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Chicago Sun Times
November 28, 2005 Monday
SECTION: EDITORIALS; Pg. 53
LENGTH: 882 words
HEADLINE: From melting pot to American stew
BYLINE: Esther J. Cepeda, Special to The Chicago Sun-Times
My parents were Mexican immigrants to the
My parents came here, like so many immigrants before them, with the expectation that if they worked hard, struggled and paid their dues, they, too, could carve out a piece of the fabled American Dream for themselves and their family, and they did.
But the world is different now, and the pendulum has swung wide from a climate in which it was bad to be different to one where multiculturalism is so revered that it is difficult to have pride in what is commonly known as
Years ago, it was the concept of the collective American melting pot, where the tired, poor, huddled masses arrived to blend into society to become Americans. Americans whose freewheeling spirits were committed to life, liberty and the pursuit of happiness. Nowadays, we've become a sort of American stew to whose broth there is a constant slew of zesty new meats and vegetables being tossed in whole and never cooked down to create a cohesive blend. This is what spurs people to commit themselves to movements such as the Illinois Minuteman Project, which recently reared its growing head at a gathering in
Is it that these Minutemen and women hate people from other countries, or can we look at their side of the story and see some legitimacy in their beef? Could it be that they are just scared? Scared at seeing people who are purportedly coming here for a better life so zealously defending that presumably worse homeland to the point of attempting to re-create it here? It's not so weird, after all, to scratch one's head and say, "Hey, if you love
Whatever happened to assimilation? What happened to expecting to have to change who you are in order to be part of something bigger or better? What drives a particular concentration of people to go somewhere and "take over"?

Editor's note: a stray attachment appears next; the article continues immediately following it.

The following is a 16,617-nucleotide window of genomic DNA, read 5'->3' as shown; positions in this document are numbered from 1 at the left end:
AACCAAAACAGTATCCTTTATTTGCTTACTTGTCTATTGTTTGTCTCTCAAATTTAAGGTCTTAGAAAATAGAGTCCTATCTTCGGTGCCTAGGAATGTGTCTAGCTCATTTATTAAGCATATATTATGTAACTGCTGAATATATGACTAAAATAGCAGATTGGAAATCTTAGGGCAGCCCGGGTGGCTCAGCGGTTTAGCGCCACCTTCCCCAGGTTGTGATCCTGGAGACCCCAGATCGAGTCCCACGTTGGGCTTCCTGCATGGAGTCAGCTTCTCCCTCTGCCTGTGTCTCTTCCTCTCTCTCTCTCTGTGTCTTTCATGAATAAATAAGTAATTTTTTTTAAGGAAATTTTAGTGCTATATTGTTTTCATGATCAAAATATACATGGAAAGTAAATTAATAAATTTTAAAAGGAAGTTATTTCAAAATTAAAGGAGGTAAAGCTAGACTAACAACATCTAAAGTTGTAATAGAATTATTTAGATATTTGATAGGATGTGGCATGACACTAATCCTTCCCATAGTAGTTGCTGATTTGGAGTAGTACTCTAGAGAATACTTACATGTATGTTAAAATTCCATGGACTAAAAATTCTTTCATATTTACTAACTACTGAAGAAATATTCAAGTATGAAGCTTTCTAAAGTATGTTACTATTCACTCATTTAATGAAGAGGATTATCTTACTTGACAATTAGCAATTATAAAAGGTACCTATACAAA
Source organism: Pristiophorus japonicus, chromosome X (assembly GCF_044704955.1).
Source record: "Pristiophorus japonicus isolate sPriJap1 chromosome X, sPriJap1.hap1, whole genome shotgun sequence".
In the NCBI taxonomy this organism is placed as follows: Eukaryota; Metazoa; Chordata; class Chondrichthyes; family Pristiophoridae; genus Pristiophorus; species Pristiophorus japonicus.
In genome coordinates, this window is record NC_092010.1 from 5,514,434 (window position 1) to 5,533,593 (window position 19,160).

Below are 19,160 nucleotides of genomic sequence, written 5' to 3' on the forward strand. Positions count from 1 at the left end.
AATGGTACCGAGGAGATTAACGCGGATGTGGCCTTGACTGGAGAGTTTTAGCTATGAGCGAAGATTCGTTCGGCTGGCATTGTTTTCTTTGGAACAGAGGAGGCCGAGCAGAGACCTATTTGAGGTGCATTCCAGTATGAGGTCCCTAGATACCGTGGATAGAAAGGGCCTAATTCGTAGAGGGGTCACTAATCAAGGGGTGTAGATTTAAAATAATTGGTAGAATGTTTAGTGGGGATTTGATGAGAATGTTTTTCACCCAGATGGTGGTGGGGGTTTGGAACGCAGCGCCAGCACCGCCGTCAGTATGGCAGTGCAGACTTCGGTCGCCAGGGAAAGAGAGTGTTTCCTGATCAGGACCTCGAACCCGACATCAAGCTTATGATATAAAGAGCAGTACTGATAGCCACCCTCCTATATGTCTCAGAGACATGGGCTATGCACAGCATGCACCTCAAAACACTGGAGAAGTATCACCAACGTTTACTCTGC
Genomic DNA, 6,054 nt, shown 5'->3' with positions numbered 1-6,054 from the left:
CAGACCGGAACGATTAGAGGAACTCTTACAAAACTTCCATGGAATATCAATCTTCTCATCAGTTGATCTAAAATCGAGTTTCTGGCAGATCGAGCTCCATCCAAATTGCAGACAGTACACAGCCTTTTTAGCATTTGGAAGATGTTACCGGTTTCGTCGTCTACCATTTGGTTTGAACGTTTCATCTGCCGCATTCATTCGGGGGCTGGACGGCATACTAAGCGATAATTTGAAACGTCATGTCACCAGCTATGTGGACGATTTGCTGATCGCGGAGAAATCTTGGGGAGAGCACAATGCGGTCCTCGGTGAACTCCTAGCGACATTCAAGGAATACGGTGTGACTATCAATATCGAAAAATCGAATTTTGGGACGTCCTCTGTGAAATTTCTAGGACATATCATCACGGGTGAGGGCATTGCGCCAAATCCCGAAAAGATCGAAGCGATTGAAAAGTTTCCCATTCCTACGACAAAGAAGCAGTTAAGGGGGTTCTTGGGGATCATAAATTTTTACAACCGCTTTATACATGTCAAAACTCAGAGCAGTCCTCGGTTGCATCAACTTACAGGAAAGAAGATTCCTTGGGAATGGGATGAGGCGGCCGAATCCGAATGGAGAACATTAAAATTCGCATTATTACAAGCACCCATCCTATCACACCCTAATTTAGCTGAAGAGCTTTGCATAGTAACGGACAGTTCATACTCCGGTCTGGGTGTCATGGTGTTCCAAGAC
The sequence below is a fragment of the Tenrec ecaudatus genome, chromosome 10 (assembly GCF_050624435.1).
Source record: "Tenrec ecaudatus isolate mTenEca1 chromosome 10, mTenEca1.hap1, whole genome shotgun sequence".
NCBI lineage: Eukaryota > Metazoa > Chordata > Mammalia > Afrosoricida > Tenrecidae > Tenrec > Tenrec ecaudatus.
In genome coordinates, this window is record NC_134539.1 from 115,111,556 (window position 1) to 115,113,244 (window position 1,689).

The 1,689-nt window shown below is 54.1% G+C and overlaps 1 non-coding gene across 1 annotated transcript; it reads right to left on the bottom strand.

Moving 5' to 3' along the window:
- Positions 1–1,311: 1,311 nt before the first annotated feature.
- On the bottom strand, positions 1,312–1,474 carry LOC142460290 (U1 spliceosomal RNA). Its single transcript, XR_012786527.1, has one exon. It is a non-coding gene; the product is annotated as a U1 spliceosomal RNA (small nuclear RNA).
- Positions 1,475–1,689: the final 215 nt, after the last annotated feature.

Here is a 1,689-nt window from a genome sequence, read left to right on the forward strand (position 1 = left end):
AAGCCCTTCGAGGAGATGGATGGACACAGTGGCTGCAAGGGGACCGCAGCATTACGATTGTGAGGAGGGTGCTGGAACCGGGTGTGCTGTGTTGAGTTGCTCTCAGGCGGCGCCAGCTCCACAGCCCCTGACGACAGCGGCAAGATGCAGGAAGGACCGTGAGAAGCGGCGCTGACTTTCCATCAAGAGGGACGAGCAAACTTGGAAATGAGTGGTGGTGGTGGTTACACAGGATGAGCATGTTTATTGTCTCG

I always tell people that if I decided to go to
Anyone who has ever moved to and lived for any length of time in a country different from their native home can attest to what a difficult transition it is, but in all those cases, when they went to
I don't think anyone in the Illinois Minuteman Project would say that they dislike Hispanics. I'm sure they all enjoy the aspects of Latin culture that have become pervasive in America: hot sauce sitting next to ketchup at the lunch counter, taco stands next to burger joints, reggaeton played along with rap on the airwaves, and Cinco de Mayo as decent an excuse to party as St. Patrick's Day.
Even still, there are good points to ponder, such as federal dollars going to bilingual education programs while mainstream music, art, and PE programs are cut due to lack of funding. Veterans hospitals are being shut down and senior citizens are getting less and less Medicaid benefits because of lack of resources, while legislators struggle to find money to provide health care funds and college scholarships for the newly arrived. These are very complex issues that deserve to be addressed but, sadly, end up being tainted by and subsequently disregarded because of the stench of implied racism, and then everyone loses.
Yes, there is a place in American society to respect and celebrate diversity of all forms and nationalities. Let's focus on trying to resolve issues without pointing fingers about where those affected come from, and let's try to keep some perspective on the situation. We are in
Esther J. Cepeda is a suburban school teacher and free-lance writer.
Photo: John Miller, AP; A sign and mangled wire fence mark the border between
LOAD-DATE: November 28, 2005